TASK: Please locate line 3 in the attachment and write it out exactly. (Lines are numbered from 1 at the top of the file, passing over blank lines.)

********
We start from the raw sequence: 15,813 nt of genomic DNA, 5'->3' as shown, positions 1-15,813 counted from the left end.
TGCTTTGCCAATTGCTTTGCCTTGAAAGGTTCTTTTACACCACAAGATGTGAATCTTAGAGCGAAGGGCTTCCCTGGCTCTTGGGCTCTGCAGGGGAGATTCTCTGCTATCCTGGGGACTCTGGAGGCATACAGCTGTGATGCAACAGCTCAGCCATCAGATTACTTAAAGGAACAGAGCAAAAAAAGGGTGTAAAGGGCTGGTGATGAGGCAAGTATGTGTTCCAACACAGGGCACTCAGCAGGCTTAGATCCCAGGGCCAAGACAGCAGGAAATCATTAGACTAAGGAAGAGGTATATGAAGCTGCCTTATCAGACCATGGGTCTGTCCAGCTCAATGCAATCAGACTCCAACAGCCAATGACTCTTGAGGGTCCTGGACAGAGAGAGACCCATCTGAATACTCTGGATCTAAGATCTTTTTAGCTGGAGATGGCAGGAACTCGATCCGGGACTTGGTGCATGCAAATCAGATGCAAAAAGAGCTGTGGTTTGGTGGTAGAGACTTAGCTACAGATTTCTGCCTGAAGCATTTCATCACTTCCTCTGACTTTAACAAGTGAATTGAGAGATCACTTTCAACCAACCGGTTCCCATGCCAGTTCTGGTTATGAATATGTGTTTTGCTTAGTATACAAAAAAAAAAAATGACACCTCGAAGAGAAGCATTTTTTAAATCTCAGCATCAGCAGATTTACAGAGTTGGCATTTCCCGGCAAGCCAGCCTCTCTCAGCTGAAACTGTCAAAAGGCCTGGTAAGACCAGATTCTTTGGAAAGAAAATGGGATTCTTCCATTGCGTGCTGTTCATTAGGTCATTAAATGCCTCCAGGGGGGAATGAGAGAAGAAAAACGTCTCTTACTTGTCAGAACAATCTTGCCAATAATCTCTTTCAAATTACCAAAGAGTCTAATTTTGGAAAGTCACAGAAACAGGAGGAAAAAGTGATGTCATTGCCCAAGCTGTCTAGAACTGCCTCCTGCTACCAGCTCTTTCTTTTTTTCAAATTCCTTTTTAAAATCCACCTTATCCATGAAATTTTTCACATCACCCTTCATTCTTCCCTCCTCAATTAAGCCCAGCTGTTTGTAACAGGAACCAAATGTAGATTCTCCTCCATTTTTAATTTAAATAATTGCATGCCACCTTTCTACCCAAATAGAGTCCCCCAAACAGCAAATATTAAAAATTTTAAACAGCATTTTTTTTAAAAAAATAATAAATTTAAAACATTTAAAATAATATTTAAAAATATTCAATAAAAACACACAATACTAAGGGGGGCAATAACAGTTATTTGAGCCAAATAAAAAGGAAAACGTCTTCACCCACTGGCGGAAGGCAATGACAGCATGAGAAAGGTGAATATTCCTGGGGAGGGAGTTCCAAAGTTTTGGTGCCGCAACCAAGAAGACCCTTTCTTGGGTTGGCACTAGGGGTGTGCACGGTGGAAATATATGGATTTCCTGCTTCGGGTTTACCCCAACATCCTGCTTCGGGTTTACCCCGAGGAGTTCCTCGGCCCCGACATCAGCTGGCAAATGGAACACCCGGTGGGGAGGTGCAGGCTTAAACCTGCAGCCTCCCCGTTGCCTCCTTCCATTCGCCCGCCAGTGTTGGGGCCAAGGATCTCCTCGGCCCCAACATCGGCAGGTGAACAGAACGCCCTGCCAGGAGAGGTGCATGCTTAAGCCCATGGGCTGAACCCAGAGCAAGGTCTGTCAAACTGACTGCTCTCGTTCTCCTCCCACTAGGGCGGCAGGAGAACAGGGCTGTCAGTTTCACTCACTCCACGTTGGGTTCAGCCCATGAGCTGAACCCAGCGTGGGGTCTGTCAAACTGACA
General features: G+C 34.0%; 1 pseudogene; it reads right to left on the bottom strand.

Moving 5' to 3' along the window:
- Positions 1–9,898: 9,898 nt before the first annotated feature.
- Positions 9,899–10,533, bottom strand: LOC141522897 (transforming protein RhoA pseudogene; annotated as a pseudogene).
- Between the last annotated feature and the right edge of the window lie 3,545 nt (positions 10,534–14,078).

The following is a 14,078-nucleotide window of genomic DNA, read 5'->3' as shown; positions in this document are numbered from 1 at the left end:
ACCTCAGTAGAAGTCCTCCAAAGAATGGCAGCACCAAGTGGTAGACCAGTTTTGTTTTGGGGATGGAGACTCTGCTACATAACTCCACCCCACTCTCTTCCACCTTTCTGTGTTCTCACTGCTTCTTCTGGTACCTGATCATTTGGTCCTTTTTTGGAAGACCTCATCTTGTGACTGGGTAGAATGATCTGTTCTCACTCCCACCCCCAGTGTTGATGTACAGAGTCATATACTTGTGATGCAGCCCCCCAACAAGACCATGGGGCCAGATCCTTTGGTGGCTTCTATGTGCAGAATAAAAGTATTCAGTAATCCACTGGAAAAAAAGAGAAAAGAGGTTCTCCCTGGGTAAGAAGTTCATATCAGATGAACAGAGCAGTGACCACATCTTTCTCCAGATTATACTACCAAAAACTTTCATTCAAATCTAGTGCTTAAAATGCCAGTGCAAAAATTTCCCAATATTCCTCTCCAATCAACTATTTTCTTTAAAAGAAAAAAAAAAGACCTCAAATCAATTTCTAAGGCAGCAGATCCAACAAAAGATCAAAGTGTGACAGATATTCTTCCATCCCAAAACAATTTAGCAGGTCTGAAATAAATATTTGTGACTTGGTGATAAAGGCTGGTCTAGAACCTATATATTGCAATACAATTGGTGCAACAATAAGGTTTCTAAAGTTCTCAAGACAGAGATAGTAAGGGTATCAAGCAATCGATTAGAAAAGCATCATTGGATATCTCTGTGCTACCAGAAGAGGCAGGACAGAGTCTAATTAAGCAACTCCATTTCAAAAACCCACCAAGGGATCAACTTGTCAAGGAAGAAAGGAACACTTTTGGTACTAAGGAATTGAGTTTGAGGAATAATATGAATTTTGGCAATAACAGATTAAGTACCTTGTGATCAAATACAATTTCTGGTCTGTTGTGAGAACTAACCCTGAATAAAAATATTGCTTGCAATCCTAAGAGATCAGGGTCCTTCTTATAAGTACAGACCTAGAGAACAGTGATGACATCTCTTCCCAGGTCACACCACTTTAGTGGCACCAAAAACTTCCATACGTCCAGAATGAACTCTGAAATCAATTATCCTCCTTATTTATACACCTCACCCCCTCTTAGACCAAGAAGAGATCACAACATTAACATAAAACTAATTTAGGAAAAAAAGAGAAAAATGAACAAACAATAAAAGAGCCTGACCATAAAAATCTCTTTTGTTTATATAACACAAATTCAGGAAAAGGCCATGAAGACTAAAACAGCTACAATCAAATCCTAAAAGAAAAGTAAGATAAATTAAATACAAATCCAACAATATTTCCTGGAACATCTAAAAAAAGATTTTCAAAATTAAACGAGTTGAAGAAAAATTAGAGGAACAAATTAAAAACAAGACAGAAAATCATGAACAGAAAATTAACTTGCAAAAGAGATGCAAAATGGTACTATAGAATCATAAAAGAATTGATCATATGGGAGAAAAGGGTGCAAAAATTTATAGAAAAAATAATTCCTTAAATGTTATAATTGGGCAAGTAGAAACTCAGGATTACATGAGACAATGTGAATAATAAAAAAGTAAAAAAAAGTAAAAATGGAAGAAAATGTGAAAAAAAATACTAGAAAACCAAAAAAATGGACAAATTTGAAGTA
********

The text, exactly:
General features: G+C 34.0%; 1 pseudogene; it reads right to left on the bottom strand.